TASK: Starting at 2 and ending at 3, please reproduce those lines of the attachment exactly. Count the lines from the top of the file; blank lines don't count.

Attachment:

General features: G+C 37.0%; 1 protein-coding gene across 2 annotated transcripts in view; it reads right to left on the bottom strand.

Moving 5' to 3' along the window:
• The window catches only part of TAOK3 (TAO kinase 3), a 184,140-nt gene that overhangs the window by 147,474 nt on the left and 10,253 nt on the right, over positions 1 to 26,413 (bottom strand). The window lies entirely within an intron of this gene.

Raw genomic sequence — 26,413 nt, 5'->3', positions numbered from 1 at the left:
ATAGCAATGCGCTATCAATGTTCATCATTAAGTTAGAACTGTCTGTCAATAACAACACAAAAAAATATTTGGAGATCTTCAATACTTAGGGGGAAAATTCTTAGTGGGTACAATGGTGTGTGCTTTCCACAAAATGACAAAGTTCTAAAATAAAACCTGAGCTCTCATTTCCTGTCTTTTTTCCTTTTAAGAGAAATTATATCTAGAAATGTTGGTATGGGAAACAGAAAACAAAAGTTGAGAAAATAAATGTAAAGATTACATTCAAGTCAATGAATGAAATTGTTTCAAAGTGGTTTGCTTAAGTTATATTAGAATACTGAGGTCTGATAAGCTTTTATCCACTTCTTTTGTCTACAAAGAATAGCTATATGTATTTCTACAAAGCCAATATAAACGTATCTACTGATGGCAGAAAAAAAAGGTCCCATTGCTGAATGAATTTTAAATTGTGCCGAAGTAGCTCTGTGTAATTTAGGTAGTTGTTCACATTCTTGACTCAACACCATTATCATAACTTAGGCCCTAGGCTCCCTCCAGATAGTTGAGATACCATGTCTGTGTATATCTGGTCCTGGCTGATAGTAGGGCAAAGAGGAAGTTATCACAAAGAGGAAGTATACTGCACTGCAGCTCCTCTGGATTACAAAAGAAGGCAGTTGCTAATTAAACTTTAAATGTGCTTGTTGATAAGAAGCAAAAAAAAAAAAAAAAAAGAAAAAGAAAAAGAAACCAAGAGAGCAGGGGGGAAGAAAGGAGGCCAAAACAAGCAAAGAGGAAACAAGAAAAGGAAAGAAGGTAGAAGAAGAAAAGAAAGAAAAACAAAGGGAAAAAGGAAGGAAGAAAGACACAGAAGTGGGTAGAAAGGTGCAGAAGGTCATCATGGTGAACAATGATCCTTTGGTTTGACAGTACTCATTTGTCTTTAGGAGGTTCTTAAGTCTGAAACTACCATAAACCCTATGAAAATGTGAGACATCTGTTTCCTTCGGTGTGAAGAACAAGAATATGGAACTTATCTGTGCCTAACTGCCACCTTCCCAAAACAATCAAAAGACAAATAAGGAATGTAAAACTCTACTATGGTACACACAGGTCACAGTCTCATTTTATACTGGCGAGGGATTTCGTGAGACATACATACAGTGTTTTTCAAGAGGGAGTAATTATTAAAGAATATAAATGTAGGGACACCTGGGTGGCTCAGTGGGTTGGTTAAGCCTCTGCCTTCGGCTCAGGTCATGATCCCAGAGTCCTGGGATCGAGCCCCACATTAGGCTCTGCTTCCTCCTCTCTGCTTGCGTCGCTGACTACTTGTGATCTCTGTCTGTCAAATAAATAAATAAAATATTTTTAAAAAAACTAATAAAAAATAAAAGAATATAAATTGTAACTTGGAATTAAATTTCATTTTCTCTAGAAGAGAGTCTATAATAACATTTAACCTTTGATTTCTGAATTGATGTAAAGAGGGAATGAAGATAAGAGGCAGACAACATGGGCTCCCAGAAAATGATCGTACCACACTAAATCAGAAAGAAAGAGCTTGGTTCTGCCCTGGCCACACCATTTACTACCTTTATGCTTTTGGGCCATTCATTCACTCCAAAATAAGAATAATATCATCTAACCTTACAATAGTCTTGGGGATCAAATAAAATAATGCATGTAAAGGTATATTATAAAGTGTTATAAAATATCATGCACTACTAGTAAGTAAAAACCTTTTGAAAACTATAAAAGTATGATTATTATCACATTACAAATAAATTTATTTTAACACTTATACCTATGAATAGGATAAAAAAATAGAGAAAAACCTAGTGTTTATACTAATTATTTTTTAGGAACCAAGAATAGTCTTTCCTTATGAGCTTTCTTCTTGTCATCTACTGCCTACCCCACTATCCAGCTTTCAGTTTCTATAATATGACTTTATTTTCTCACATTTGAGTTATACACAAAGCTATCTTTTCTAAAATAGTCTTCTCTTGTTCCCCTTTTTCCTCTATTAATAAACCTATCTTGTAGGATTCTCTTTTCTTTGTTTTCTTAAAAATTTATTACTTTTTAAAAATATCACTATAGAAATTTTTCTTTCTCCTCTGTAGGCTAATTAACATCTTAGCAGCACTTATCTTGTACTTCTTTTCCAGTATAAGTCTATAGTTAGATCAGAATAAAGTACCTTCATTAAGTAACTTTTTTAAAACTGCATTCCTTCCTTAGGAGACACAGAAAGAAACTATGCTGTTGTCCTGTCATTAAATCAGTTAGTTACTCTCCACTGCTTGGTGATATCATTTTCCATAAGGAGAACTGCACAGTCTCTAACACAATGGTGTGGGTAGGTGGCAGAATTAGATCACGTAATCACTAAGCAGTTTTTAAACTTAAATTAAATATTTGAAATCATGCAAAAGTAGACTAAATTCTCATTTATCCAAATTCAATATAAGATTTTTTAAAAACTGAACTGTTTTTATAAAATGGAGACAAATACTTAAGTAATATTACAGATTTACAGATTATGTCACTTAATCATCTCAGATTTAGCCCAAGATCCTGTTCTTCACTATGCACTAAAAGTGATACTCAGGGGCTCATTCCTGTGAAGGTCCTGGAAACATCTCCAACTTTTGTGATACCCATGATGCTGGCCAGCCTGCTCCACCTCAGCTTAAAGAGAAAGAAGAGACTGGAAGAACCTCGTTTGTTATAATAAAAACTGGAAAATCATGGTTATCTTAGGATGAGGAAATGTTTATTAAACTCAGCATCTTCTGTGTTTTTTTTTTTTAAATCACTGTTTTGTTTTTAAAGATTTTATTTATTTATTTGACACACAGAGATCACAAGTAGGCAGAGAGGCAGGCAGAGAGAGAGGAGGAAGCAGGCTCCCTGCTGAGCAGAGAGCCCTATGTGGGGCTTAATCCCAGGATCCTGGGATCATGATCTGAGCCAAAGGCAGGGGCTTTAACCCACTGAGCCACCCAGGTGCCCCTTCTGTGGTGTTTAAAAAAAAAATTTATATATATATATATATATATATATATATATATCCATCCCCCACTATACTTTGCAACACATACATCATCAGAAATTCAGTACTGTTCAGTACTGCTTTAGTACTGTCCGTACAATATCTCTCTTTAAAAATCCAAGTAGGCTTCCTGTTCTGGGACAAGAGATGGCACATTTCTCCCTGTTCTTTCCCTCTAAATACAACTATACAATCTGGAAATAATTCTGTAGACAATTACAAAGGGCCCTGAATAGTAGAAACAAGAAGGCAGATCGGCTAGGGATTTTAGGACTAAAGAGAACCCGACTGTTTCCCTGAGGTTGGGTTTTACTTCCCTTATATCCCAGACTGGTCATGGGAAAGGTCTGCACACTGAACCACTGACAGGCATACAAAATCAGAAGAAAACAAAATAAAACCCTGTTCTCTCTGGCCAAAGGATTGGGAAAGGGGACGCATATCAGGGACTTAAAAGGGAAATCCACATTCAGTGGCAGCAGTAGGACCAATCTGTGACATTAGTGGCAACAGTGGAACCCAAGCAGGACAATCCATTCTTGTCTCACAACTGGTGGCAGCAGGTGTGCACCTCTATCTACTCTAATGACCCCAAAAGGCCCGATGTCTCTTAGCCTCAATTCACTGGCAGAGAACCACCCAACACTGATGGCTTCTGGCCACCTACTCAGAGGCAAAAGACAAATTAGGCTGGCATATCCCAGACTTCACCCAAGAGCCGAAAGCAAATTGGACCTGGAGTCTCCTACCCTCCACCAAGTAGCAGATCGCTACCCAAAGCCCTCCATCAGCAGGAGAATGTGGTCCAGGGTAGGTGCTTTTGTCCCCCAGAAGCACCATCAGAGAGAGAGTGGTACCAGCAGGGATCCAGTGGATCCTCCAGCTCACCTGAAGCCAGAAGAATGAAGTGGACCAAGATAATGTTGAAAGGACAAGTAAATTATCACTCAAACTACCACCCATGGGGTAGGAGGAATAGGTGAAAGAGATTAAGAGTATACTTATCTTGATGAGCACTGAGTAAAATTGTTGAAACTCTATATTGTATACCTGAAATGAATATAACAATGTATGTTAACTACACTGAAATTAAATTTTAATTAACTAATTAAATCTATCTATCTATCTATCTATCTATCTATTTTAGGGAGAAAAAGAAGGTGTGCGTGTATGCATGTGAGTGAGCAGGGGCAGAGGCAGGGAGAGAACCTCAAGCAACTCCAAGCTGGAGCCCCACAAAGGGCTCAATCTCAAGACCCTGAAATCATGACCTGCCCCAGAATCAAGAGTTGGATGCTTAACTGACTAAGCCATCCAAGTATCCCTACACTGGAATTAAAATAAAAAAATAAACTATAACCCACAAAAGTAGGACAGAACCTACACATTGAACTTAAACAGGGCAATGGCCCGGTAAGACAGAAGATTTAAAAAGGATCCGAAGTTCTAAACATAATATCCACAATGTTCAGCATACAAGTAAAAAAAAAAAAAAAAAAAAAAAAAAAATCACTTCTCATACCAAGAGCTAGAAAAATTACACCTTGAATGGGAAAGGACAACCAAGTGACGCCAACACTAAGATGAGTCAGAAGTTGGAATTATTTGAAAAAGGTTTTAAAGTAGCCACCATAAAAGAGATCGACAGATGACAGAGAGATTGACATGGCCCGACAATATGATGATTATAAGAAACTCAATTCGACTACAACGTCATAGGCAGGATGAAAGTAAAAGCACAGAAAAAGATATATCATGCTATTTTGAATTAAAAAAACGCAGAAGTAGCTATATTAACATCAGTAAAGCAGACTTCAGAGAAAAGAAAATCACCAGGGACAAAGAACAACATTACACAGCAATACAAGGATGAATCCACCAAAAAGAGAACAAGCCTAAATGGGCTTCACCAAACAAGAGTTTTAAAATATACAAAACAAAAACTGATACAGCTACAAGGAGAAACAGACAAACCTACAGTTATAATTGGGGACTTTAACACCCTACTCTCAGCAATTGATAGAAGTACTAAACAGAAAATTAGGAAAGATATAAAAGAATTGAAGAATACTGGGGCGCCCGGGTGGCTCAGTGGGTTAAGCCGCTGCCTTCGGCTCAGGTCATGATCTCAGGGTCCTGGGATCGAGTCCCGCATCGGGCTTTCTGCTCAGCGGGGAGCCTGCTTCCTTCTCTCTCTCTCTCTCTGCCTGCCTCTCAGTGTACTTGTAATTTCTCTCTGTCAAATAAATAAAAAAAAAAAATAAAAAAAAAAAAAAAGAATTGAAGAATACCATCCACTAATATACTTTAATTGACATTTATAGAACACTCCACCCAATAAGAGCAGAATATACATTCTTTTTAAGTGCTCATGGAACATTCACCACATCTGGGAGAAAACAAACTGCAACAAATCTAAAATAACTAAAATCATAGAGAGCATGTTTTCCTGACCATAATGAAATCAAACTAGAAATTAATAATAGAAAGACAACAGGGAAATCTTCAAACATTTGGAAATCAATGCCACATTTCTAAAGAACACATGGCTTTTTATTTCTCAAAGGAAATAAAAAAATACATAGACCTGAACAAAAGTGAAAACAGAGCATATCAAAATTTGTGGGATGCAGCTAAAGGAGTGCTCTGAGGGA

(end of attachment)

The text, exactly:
Moving 5' to 3' along the window:
• The window catches only part of TAOK3 (TAO kinase 3), a 184,140-nt gene that overhangs the window by 147,474 nt on the left and 10,253 nt on the right, over positions 1 to 26,413 (bottom strand). The window lies entirely within an intron of this gene.